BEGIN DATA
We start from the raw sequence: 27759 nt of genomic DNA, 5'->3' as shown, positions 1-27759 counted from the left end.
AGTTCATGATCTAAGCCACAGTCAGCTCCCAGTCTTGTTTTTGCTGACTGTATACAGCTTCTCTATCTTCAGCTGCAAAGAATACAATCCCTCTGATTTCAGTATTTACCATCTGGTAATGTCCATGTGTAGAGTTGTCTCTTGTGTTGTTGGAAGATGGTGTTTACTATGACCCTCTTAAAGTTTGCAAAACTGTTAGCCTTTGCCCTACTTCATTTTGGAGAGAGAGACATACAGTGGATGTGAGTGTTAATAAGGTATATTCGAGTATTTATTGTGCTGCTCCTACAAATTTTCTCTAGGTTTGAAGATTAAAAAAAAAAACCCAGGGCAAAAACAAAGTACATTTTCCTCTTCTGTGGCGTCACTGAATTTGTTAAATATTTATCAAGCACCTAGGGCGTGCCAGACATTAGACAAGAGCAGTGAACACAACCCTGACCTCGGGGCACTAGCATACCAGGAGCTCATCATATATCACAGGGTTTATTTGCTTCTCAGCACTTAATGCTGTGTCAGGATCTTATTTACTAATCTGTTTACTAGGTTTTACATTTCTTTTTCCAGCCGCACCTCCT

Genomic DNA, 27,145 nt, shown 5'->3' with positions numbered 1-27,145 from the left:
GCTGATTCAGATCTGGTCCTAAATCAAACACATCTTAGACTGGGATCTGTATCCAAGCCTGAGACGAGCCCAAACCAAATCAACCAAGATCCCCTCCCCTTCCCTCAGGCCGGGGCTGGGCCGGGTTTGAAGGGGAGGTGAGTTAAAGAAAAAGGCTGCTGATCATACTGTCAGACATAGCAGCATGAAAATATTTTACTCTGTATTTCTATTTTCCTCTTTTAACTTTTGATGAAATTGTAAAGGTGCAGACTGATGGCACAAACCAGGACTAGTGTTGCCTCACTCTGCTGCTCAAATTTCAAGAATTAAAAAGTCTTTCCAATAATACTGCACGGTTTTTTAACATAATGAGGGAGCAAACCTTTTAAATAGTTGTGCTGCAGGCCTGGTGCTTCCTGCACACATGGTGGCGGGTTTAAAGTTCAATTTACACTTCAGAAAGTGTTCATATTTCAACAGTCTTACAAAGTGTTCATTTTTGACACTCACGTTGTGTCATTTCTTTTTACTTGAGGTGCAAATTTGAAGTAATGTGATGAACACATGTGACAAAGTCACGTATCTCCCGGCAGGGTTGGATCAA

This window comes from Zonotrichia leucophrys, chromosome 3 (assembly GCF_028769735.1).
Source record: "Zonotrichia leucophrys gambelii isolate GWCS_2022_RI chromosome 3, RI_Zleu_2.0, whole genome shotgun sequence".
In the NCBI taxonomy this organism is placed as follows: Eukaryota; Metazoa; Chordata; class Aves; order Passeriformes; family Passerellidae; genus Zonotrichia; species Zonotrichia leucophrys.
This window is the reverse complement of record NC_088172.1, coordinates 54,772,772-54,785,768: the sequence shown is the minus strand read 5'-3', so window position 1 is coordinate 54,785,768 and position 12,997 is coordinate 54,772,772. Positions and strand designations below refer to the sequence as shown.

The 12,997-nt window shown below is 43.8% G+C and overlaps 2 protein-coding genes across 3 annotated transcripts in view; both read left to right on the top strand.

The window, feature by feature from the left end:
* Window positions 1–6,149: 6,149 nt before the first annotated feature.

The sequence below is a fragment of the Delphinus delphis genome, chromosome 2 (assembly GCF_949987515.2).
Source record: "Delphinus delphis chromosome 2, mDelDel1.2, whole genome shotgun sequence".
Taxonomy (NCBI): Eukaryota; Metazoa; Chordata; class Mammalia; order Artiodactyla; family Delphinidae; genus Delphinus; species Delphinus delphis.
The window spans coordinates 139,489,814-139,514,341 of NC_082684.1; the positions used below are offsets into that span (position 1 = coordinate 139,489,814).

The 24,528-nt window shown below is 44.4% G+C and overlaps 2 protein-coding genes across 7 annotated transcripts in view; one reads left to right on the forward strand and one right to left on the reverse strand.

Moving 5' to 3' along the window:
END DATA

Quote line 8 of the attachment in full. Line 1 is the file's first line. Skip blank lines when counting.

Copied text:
This window is the reverse complement of record NC_088172.1, coordinates 54,772,772-54,785,768: the sequence shown is the minus strand read 5'-3', so window position 1 is coordinate 54,785,768 and position 12,997 is coordinate 54,772,772. Positions and strand designations below refer to the sequence as shown.